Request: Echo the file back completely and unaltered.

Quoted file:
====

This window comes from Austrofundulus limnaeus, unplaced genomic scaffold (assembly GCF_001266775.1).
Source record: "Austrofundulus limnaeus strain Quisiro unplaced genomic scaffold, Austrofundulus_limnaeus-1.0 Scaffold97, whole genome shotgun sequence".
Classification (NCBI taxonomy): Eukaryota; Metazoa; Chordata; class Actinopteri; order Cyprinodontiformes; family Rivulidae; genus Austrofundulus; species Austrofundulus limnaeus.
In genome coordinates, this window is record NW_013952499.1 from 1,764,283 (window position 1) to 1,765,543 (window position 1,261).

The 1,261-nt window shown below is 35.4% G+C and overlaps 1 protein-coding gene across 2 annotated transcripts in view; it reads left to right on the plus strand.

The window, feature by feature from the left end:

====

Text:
This window comes from Austrofundulus limnaeus, unplaced genomic scaffold (assembly GCF_001266775.1).
Source record: "Austrofundulus limnaeus strain Quisiro unplaced genomic scaffold, Austrofundulus_limnaeus-1.0 Scaffold97, whole genome shotgun sequence".
Classification (NCBI taxonomy): Eukaryota; Metazoa; Chordata; class Actinopteri; order Cyprinodontiformes; family Rivulidae; genus Austrofundulus; species Austrofundulus limnaeus.
In genome coordinates, this window is record NW_013952499.1 from 1,764,283 (window position 1) to 1,765,543 (window position 1,261).

The 1,261-nt window shown below is 35.4% G+C and overlaps 1 protein-coding gene across 2 annotated transcripts in view; it reads left to right on the plus strand.

The window, feature by feature from the left end: